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"You can't expect to take away support for wind energy while you're also protecting all of the various subsidies that flow to fossil fuel energy," said Sen. Sheldon Whitehouse, a Democrat from Rhode Island.
WASHINGTON - Historic subsidies propping up U.S. wind energy ended Jan. 1 and Congress refused to renew them, despite supporters arguing that the aid has made renewable power cheaper than coal.
The United States has subsidized wind-sourced electricity since 1992 to promote the use of green energy and crack America's dependence on the fossil fuels blamed for climate change.
Last year, billions of dollars in wind production tax credits, or PTCs, amounted to some 2.3 cents per kilowatt hour for an industry that has struggled to compete against oil and gas.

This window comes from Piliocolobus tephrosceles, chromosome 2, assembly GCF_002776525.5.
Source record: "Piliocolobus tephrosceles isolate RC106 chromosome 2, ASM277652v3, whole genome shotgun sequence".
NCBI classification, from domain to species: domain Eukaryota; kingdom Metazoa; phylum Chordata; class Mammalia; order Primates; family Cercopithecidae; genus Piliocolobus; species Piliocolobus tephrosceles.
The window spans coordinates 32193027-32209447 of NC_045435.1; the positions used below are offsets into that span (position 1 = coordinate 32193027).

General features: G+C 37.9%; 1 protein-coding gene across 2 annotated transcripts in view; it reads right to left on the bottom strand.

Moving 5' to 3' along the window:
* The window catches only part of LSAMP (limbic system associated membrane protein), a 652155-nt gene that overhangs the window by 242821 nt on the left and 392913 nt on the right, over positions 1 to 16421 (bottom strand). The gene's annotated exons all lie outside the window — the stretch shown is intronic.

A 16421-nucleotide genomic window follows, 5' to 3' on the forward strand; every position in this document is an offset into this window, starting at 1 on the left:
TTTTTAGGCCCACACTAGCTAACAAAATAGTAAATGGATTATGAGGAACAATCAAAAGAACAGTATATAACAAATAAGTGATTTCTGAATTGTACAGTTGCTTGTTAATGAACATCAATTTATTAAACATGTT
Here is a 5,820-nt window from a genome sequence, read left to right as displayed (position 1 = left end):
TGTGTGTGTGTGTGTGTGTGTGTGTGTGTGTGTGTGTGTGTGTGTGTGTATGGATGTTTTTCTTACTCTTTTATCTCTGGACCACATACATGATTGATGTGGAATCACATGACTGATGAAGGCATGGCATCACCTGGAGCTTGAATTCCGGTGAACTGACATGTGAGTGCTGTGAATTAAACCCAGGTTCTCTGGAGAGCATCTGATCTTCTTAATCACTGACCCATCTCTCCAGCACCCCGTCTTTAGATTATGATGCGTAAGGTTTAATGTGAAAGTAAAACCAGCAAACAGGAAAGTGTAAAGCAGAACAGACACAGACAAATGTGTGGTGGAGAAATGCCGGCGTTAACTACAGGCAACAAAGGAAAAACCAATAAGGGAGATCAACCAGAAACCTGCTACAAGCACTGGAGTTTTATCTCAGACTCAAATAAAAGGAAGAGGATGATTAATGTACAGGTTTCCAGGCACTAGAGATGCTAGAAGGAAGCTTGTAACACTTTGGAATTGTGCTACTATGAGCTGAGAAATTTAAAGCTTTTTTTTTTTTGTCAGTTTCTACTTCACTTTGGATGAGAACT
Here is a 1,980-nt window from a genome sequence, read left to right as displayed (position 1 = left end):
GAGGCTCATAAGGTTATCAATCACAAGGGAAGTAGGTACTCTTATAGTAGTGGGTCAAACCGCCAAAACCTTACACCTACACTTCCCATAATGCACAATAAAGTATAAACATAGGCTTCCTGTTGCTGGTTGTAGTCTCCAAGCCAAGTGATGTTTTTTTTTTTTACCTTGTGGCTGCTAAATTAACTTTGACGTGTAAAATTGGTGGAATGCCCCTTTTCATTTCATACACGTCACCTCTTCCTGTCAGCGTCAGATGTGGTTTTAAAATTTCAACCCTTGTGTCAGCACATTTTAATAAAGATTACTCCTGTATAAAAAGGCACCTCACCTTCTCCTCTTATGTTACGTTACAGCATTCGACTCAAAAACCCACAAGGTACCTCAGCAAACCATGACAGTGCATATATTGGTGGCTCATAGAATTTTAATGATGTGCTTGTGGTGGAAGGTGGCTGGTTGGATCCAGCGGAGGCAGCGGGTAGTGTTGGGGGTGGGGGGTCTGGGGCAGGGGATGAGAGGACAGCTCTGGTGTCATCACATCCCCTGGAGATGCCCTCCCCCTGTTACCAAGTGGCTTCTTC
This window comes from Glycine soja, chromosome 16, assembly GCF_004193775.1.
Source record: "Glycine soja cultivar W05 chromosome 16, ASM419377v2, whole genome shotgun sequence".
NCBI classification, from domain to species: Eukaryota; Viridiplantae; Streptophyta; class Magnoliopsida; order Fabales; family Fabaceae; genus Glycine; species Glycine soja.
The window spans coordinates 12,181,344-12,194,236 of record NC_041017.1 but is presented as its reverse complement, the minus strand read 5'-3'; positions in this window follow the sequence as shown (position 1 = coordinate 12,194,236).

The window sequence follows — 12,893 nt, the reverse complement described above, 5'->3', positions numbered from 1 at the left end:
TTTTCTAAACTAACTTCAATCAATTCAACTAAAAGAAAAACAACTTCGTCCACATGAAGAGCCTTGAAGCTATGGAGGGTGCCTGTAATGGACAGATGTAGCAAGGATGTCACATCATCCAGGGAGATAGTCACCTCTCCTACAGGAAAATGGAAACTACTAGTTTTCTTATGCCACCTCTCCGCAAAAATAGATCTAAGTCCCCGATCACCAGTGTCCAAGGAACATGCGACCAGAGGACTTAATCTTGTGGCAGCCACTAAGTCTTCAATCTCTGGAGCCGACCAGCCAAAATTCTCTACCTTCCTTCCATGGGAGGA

But winds of change are blowing. The repeatedly renewed credits expired at the end of 2013, along with many other renewable energy benefits.
Wind energy is now an industry that can "stand on its own," argued Sen. Lamar Alexander and other anti-tax-credit lawmakers last month.
"Our nation's energy policy must make economic sense for taxpayers and not manipulate markets," he and Sen. Joe Manchin of coal-producing West Virginia wrote in a position letter.
"After more than 20 years and tens of billions of tax-payer dollars, it's time to let the wind PTC expire and continue to invest in new technologies."
Wind power has experienced a recent boom, growing from 1.3% of the nation's electricity production in 2008 to 3.5% in 2012.
This leaves it still far behind coal at 37%, natural gas at 30% and nuclear power at 19%.